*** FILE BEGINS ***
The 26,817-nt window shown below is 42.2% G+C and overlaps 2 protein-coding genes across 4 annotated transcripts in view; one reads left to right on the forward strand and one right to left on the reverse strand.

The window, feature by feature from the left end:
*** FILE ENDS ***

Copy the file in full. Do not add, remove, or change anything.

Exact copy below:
The 26,817-nt window shown below is 42.2% G+C and overlaps 2 protein-coding genes across 4 annotated transcripts in view; one reads left to right on the forward strand and one right to left on the reverse strand.

The window, feature by feature from the left end: